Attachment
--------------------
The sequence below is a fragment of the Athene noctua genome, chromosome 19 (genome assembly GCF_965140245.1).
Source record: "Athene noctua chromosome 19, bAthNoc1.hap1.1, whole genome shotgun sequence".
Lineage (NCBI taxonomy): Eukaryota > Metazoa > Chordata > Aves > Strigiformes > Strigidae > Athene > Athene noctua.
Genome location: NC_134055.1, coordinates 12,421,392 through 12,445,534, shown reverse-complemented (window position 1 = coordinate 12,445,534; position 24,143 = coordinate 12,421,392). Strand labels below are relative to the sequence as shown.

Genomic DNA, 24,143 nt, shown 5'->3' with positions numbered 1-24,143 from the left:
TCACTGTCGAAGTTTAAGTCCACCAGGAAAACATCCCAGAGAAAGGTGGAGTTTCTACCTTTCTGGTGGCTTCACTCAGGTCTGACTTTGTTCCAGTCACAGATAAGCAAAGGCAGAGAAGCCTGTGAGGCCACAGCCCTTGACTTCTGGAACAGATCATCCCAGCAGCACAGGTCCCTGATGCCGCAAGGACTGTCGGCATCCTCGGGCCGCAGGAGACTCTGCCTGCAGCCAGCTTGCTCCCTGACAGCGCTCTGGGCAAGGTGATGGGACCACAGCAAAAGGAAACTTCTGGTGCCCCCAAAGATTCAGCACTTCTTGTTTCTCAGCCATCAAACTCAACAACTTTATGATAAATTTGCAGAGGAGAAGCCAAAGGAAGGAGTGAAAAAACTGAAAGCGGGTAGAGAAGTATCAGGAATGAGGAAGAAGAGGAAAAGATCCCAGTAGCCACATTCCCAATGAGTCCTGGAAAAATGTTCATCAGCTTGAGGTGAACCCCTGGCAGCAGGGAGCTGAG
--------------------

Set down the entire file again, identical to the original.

The sequence below is a fragment of the Athene noctua genome, chromosome 19 (genome assembly GCF_965140245.1).
Source record: "Athene noctua chromosome 19, bAthNoc1.hap1.1, whole genome shotgun sequence".
Lineage (NCBI taxonomy): Eukaryota > Metazoa > Chordata > Aves > Strigiformes > Strigidae > Athene > Athene noctua.
Genome location: NC_134055.1, coordinates 12,421,392 through 12,445,534, shown reverse-complemented (window position 1 = coordinate 12,445,534; position 24,143 = coordinate 12,421,392). Strand labels below are relative to the sequence as shown.

Genomic DNA, 24,143 nt, shown 5'->3' with positions numbered 1-24,143 from the left:
TCACTGTCGAAGTTTAAGTCCACCAGGAAAACATCCCAGAGAAAGGTGGAGTTTCTACCTTTCTGGTGGCTTCACTCAGGTCTGACTTTGTTCCAGTCACAGATAAGCAAAGGCAGAGAAGCCTGTGAGGCCACAGCCCTTGACTTCTGGAACAGATCATCCCAGCAGCACAGGTCCCTGATGCCGCAAGGACTGTCGGCATCCTCGGGCCGCAGGAGACTCTGCCTGCAGCCAGCTTGCTCCCTGACAGCGCTCTGGGCAAGGTGATGGGACCACAGCAAAAGGAAACTTCTGGTGCCCCCAAAGATTCAGCACTTCTTGTTTCTCAGCCATCAAACTCAACAACTTTATGATAAATTTGCAGAGGAGAAGCCAAAGGAAGGAGTGAAAAAACTGAAAGCGGGTAGAGAAGTATCAGGAATGAGGAAGAAGAGGAAAAGATCCCAGTAGCCACATTCCCAATGAGTCCTGGAAAAATGTTCATCAGCTTGAGGTGAACCCCTGGCAGCAGGGAGCTGAG